With the summer travel season just around the corner, new technology will let you check your bags without being swabbed

Passengers with Apple-issued IDs will soon be able to check their bags without being scanned at passport control. Adoption of the new technology will be phased in at eight of the world’s largest airports…

With the summer travel season just around the corner, new technology will let you check your bags without being swabbed

Passengers with Apple-issued IDs will soon be able to check their bags without being scanned at passport control.

Adoption of the new technology will be phased in at eight of the world’s largest airports in stages, beginning at New York’s JFK International Airport.

United Airlines, the carrier that is the largest carrier at JFK, said Thursday that it will apply the new standard for “majority of its travelers” by the fall.

“Passengers will not need to show their passport or any other form of traveler identification when checking bags at the airport check-in area,” United spokeswoman Robin Urbanski said.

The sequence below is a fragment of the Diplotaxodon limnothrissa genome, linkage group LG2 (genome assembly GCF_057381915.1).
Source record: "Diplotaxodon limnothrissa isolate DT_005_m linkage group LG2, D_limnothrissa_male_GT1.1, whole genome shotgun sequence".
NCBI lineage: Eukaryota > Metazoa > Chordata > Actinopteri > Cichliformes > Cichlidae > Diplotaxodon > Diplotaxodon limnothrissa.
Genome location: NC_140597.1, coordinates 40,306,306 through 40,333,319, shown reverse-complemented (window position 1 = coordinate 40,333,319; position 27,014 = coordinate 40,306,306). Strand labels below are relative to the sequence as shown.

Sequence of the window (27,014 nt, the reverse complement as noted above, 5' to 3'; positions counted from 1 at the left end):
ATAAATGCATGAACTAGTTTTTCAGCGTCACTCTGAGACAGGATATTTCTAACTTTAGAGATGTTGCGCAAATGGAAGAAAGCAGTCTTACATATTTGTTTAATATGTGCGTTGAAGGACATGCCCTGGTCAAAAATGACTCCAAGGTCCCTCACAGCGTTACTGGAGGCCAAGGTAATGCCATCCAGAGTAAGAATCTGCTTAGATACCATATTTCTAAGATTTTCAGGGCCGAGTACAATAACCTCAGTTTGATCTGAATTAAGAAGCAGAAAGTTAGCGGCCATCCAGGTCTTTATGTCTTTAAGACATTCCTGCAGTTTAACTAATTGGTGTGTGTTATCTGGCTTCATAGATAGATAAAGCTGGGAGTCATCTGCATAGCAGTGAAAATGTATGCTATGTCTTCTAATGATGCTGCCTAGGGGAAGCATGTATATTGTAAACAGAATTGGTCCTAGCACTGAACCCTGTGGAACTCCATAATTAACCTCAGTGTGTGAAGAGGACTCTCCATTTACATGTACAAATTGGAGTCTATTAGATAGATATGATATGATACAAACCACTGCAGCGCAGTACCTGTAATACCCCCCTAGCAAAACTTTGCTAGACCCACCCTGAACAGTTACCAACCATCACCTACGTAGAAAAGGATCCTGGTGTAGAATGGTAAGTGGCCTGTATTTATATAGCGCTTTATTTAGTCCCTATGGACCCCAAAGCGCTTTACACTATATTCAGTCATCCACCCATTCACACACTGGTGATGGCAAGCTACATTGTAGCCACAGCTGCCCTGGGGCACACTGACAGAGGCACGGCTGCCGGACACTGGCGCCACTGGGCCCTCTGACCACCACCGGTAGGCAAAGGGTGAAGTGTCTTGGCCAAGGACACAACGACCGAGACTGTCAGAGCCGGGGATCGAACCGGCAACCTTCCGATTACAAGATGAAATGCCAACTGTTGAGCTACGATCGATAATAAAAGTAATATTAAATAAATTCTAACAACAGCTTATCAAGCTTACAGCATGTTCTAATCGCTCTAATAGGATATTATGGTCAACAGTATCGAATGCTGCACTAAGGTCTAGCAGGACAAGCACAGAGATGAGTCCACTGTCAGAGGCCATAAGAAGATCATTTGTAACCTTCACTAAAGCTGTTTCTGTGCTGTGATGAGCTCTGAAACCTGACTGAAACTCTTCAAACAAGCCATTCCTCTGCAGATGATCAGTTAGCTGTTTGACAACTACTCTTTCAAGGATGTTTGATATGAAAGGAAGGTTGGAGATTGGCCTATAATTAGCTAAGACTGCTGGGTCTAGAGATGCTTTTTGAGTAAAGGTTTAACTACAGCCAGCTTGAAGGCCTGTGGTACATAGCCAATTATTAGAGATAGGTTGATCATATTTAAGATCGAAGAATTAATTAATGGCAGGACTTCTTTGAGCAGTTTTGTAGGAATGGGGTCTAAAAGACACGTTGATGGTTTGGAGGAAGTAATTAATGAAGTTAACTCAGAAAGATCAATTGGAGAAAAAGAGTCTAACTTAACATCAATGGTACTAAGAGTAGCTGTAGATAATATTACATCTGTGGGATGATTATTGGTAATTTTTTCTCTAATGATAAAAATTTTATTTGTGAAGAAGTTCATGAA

U.S. Customs and Border Protection officials have estimated that the new standard would reduce the need for some travelers to be screened at immigration, but screeners at those airports with legacy scanning equipment will still be able to watch travelers entering the country.

American Airlines spokeswoman Leslie Scott said that the new system would make it “virtually impossible” for screeners to screen passengers using older equipment.

She said that American Airlines will “be equipped with this new technology over the next several months.”

IATA, the trade group for the global aviation industry, will be among those conducting the next set of surveys about the new technology, and the new standard, before a decision is made to fully implement it.

“While the implementation of the new Secure Travel Module by all carriers will make our airports more accessible to the millions of travelers each year, we are concerned that passengers could be inconvenienced by the process,” said Tony Tyler, IATA’s director general and CEO.

“We have written to all airlines requesting that passengers who are traveling to their first or second home should try to check in using their mobile phones and receive their boarding passes online from airlines, even if the passenger’s travels are short,” Tyler said.

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